‘Athlete A’: Who Are the Karolyis, and What Was Their Role in the Larry Nassar Scandal?
Athlete A, a nearly 2-hour documentary released on Netflix last month, unmasks the story behind the case of Larry Nassar, former USA Gymnastics team doctor. He was accused of sexually abusing hundreds of young female athletes over nearly three decades.
‘Athlete A’ exposes serious flaws in the USA Gymnastics organization
In Athlete A, filmmakers Jon Shenk and Bonnie Cohen carry out interviews with athletes, journalists, prosecutors, and even parents, bringing to light the sexual abuse as well as controversial training techniques often embraced by USA Gymnastics. The sports organization, which historically prepared and chose athletes to compete in the Olympic Games, appears to have turned a blind eye to the sexual molestations by Larry Nassar.
In an interview with the Houston Chronicle, filmmaker Jon Shenk noted:
Nassar abused children as early as 1997 and got away with it because there was a system in place that allowed him to do so. There were many, many people who chose to look the other way or chose to believe in him rather than take seriously the concerns of these girls and their families.
Shenk and Cohen also worked closely with Jennifer Sey, a USA Gymnastics national champion in the 1980s; Sey was also a producer of the film. In Sey’s book, Chalked Up: My Life in Elite Gymnasitics, she discusses the abuse gymnasts endure in pursuit of Olympic gold and potential fame. Fey started gymnastics in the 1970’s and described the standard methodology of coaching in elite gymnastics as “cruelty.”
In Athlete A, Fey expanded on her perspective:
You know, in other sports, the athletes are adults. They can reasonably make choices about what they want. I don’t think that is true in gymnastics. You know these kids go to these national training centers when they’re ten years old. They are abused and mistreated for years. … the line between child abuse and coaching gets blurred.
Who are the Karolyis, and what is their role in the Netflix documentary film?
Fey is referring to the national training center previously known as Karolyi Ranch, owned by Bela and Martha Karolyi. The married couple were renowned coaches in Romania, bringing a 14-year-old Nadia Comaneci to the 1976 Montreal Olympics. Nadia Comaneci was the first gymnast to be awarded a perfect score of 10.0 at the games and became a five-time Olympic gold medalist. Despite their success in Romania, the Karolyi’s opted to defect to the United States in 1981.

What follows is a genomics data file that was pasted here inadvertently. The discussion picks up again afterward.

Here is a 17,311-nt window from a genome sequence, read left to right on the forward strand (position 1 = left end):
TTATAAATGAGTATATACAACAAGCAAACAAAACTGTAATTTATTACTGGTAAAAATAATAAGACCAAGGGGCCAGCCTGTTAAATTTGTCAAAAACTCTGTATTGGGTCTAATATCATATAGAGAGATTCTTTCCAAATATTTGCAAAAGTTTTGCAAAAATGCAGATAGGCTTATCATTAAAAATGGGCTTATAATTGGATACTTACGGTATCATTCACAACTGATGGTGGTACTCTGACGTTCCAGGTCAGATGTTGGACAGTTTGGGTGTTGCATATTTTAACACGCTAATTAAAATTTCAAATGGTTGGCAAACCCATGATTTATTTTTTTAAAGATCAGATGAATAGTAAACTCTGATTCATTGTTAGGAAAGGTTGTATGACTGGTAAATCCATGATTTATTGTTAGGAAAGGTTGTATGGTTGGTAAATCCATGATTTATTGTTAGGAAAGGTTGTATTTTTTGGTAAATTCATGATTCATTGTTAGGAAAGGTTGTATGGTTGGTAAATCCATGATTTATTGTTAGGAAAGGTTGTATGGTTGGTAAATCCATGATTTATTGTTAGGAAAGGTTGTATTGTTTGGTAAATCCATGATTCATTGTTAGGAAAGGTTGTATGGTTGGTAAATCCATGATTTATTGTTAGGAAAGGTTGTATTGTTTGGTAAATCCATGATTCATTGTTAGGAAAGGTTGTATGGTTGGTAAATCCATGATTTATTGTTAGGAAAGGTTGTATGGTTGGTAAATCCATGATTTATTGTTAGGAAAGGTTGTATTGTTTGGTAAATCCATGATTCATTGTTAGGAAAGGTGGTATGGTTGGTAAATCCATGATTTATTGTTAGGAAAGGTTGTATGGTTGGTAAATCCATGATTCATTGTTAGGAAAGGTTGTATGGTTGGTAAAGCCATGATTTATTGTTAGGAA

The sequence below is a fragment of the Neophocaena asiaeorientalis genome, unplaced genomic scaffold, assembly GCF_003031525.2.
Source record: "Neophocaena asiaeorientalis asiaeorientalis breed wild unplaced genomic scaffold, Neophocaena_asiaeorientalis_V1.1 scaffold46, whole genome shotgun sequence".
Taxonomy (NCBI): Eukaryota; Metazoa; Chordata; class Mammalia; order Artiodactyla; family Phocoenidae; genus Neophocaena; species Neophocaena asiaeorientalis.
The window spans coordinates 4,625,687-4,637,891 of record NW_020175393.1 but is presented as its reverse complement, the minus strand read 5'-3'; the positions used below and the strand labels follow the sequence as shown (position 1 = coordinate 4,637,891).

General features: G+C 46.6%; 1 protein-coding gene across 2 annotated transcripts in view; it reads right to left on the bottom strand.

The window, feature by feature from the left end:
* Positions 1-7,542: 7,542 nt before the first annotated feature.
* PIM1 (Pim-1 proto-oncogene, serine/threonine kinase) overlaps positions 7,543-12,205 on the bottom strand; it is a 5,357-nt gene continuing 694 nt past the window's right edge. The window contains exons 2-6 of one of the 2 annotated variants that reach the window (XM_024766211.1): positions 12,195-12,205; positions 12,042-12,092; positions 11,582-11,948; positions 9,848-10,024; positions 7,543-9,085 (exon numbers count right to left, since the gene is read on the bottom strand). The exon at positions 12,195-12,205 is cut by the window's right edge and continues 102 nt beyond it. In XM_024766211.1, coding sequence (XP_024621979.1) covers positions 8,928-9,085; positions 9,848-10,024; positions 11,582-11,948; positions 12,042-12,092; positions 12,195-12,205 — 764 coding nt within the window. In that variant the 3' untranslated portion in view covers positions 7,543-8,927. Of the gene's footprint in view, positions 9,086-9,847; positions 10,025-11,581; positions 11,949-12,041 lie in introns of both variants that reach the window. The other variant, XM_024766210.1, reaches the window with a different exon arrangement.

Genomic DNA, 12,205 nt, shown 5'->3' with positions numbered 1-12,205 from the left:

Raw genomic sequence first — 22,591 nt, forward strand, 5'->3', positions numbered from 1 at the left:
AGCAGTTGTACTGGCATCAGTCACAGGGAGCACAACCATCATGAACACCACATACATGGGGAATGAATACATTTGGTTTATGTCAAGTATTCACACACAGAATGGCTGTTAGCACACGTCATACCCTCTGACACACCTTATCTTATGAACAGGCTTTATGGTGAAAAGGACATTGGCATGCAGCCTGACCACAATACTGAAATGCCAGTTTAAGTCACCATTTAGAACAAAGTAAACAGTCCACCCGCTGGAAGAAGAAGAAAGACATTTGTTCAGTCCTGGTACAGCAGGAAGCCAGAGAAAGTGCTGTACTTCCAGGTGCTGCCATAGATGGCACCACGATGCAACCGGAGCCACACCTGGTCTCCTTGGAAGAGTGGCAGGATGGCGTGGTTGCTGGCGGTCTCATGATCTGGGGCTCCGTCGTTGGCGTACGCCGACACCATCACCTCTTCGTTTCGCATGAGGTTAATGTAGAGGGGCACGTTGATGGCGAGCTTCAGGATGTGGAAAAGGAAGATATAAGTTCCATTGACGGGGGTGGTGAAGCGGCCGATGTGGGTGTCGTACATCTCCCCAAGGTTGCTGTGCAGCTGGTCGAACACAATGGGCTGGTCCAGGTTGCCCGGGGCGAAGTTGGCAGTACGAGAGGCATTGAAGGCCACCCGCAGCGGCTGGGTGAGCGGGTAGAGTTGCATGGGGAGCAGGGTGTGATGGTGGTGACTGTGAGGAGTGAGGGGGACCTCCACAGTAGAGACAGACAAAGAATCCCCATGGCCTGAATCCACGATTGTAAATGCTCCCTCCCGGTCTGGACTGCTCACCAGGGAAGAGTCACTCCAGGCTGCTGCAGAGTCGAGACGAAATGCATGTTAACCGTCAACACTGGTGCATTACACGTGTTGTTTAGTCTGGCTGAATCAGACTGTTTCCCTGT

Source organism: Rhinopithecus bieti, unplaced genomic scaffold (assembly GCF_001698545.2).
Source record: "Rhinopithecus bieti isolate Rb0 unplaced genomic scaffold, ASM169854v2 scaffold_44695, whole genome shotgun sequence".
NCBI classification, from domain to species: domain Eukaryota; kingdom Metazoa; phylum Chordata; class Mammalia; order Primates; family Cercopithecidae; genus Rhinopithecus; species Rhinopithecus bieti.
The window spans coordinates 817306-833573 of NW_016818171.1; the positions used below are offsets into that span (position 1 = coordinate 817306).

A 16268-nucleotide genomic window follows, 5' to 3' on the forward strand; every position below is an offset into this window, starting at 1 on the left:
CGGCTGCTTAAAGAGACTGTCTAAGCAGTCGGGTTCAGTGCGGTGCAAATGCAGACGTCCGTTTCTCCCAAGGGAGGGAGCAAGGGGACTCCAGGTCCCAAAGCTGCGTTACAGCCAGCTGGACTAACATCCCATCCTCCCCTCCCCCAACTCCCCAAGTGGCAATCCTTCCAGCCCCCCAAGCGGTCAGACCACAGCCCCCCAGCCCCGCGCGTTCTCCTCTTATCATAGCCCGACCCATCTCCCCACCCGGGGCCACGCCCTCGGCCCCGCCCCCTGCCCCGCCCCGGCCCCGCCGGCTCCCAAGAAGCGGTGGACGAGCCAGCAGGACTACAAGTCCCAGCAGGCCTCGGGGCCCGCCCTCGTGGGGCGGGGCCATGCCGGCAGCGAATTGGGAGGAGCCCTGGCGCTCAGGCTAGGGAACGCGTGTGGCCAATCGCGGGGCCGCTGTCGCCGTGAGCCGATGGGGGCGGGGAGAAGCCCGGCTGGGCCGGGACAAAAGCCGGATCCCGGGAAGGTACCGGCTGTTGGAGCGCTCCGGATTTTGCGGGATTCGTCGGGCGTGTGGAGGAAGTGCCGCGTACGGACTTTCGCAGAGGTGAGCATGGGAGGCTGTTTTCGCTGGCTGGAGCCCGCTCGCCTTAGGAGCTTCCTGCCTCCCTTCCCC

Working as private coaches, they made history training Mary Lou Retton (1984), Kim Zmeskal and Kerri Strug (1996) before becoming the U.S national team coordinators in 1999. Their Karolyi Ranch in Texas was the USA Gymnastics official training center from 2001 to 2017.
National team members spent months at the center under the tutelage of the Karolyis, as well as their personal coaches. No parents or others were allowed to visit, and many gymnasts have accused the Karyolis of emotional and psychological abuse.
Aly Raisman, two-time Olympian and Captain of the 2012 and 2016 Olympic teams, described the ranch as “disgusting” in a 2018 Washington Post piece.
Raisman reported anyone who appeared noncompliant or complained about the camp conditions would be sent home or left off the team. Gymnasts were forced to train for 6-7 hours per day without adequate nutrition and judged severely on their weight. No medical facilities were present and when Raisman sustained an ankle injury, Larry Nassar advised her he would need to treat it through her pelvis.
‘Athlete A’ also tells the story U.S. Olympic athletes Aly Raisman and Simone Biles
In Simone Biles’ 2016 memoir, Courage to Soar, she wrote that Karolyi encouraged her not to cheer for her teammates during competitions, to attempt a new and dangerous vault for the first time at a competition without adequate preparation and encouraged Biles to refrain from laughing or having fun. Biles also tweeted a statement in January of 2018, confirming that she along with hundreds of other women had been sexually assaulted by Larry Nassar.
Many of Nassar’s abuses allegedly took place on the ranch, an accusation the Karyoli’s have denied. The Karolyi Ranch was closed in 2018 and the entire USA Gymnastics board quit in the midst of the Nassar scandal.
According to Athlete A filmmaker Cohen:
None of the civil cases (against USA Gymnastics) have been settled. A major sticking point with USA Gymnastics is that the regulations and policies that govern that body and other Olympic bodies have not really changed significantly.